I am going to go through a DIY project – Military Wooden Ammo Box to End Table.
I was lucky to make a great contact that supplied my with a few (ok maybe more than a few) vintage boxes all from a closed museum between Lincoln and Omaha.
My first thought was some of these wooden boxes would make a great table.
So here we go:
Before I could begin a trip to the local car wash was needed. After $1.00 spent, these were clean. I used soap first (these were really yucky) then rinse, making sure not to hold the wand to close to the wood or it will become fuzzy/chewed up by the high pressure.
Loaded up after the wash, I let the boxes dry in the sun for the rest of the day. I babysat them, turning them over, opening lids, in order for them to become completely dry.
While they dried in the pickup. I headed to the EcoStore of Lincoln. Totally cool place to get a variety of building, remodeling, misc supplies. I was hoping for legs and stain. The stain was on the free shelf – SCORE! But the 2×2 for the legs were warped badly – so no good. Ended up Lowes had an 8′ 2×2 for $1.69.
The stain was a Minwax ipswitch pine which was great for this box and legs. I picked a light stain, I did not want to change the color of the box much. I did not sand or prep the box in any other way other than washing.
I applied 1 coat of stain to exterior of box. I did not need to wipe off the stain – that old pine was thirsty and soaked it right up.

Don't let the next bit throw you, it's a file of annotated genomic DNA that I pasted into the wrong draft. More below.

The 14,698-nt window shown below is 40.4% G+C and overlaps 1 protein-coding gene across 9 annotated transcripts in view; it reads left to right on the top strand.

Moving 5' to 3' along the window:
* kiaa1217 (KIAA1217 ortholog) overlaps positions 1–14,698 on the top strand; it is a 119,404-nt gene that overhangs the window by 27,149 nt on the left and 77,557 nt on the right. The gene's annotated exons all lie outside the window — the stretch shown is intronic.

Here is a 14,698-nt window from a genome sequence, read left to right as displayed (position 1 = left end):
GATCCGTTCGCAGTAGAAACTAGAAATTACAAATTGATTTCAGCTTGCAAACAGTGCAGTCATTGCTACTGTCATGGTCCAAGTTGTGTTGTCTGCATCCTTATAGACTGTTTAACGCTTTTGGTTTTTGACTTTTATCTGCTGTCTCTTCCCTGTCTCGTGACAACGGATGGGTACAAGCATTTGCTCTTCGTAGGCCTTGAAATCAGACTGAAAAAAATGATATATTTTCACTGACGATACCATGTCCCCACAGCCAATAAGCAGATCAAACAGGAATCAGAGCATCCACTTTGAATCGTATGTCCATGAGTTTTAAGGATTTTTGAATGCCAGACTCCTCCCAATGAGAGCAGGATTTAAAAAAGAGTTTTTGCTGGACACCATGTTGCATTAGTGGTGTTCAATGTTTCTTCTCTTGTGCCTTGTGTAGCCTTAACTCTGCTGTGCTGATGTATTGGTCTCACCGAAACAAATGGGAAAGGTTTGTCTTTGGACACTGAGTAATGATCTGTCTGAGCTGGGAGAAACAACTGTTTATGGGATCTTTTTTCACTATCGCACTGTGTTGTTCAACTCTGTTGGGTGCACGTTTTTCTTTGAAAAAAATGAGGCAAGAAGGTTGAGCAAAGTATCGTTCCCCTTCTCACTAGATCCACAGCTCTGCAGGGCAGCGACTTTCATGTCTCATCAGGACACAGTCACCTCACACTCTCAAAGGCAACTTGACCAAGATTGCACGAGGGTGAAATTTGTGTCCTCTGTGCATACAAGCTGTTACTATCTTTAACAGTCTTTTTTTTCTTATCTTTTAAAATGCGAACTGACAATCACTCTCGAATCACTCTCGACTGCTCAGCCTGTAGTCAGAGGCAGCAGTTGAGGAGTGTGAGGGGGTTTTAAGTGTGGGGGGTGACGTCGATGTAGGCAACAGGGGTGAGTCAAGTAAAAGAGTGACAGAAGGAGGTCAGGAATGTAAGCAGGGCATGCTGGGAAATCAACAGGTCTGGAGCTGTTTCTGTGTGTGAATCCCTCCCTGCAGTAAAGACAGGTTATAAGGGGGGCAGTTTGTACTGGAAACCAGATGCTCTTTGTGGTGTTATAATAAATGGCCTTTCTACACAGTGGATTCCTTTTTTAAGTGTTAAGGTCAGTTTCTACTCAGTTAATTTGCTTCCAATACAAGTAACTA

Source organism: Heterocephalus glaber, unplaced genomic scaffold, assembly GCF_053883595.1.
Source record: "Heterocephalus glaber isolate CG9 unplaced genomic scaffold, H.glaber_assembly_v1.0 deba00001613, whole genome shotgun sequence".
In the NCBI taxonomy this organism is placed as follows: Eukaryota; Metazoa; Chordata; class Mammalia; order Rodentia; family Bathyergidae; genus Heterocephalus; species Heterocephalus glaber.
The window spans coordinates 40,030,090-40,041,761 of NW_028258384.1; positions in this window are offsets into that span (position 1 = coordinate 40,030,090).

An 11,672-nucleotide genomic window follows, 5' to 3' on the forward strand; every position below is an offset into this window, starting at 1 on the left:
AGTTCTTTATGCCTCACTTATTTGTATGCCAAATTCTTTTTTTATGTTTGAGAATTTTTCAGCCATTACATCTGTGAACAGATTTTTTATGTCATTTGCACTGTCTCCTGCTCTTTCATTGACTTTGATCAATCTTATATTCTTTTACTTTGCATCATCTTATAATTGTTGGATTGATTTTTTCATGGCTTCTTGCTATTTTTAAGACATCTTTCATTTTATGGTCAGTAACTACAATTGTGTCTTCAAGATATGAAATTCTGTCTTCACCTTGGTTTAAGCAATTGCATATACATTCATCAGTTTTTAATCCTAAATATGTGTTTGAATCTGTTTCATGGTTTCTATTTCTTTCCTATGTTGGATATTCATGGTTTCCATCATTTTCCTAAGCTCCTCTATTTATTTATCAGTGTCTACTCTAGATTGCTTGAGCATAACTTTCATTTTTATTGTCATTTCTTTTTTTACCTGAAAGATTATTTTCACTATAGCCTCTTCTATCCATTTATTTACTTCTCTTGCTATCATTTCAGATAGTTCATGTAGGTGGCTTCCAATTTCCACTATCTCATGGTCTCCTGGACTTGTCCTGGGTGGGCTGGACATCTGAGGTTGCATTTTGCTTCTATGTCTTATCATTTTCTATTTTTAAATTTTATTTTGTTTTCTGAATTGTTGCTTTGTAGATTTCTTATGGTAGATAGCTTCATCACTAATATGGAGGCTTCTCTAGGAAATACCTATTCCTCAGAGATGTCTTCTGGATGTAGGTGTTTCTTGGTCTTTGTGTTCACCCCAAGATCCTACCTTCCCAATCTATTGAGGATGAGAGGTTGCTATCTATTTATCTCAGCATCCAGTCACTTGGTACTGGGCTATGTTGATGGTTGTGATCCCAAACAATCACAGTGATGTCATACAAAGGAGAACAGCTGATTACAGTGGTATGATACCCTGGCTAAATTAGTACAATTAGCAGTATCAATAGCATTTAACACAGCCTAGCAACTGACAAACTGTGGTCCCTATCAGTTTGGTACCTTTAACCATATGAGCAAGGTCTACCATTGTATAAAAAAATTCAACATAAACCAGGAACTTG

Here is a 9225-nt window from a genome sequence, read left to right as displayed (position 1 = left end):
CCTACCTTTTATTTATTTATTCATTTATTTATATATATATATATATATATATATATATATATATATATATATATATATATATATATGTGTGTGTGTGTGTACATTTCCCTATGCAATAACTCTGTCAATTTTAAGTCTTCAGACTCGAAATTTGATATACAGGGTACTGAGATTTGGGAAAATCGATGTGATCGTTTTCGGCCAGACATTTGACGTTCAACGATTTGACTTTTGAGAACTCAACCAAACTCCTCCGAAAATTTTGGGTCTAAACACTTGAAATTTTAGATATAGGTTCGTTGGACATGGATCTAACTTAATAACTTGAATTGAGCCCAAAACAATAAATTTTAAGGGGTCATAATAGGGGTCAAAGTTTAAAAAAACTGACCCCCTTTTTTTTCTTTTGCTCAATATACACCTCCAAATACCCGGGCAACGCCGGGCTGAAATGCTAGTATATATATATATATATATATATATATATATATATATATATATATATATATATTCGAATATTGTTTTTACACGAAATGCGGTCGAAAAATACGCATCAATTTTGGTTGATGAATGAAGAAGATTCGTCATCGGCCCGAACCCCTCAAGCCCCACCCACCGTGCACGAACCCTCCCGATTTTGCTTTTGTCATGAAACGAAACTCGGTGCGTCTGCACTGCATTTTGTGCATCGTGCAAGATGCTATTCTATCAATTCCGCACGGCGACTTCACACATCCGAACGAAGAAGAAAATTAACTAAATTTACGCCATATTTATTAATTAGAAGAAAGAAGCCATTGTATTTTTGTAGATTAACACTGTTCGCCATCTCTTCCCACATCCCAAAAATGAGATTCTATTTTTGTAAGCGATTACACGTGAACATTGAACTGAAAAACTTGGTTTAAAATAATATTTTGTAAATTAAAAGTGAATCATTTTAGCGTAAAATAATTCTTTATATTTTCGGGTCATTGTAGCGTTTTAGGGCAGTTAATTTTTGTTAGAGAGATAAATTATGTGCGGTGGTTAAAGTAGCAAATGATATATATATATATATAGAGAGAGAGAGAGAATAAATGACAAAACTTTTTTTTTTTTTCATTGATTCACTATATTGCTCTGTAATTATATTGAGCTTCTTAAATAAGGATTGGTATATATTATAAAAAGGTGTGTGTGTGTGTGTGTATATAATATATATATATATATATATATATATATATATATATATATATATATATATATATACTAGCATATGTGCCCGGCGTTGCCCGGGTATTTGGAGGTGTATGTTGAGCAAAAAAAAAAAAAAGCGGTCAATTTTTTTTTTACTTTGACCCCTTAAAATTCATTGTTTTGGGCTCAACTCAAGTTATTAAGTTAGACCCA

Go ahead and let this dry and move on to the legs.
The legs were cut at 14″ each using a saw and miter box. Use any kind of saw you have, just making sure it cuts straight or your legs will be crocked. Repeat 4 times.
I used the miter box for cutting to make sure the legs were straight.
I used a pencil to draw an X on the end of each leg to identify middle and carefully drilled straight down into each leg. This will allow screwing in the legs to be an easier task. Of course a brad nailer would be an excellent choice to attach legs to box – but I do not own one.
I started the screw (which was a 3/8″ x 2″ lag screw) before I stained them to ease in the turning and not getting stain all over me – because I am naturally messy. 2 coats seemed close to matching the color of the much older box, since this wood for the legs was new.
Look like assembly time is here after allowing a couple hours for the stain to dry.
Next I butted up the leg to the corner and traced the outside edge with a pencil, once again making an X so I know where to drill. Once all 4 corners were finished – all that was left was to attach the legs. I used a wrench to snug up the screws and placed a washer on the inside of the box. Not certain if the washer was totally necessary, but seemed like a good idea.
And there it is – I was happy in the end I have a nice, sturdy table, with a hinged lid to stash stuff in. It took me an afternoon to do this – most of the time spent waiting for stain to dry.
That is how I converted that ammo box into the above table.
Wooden ammo boxes can sometimes be found on Craigslist, military surplus stores, garage sales, or flea markets.
We have a few ammo boxes for sale. If you are interested in buying one please email us at firstname.lastname@example.org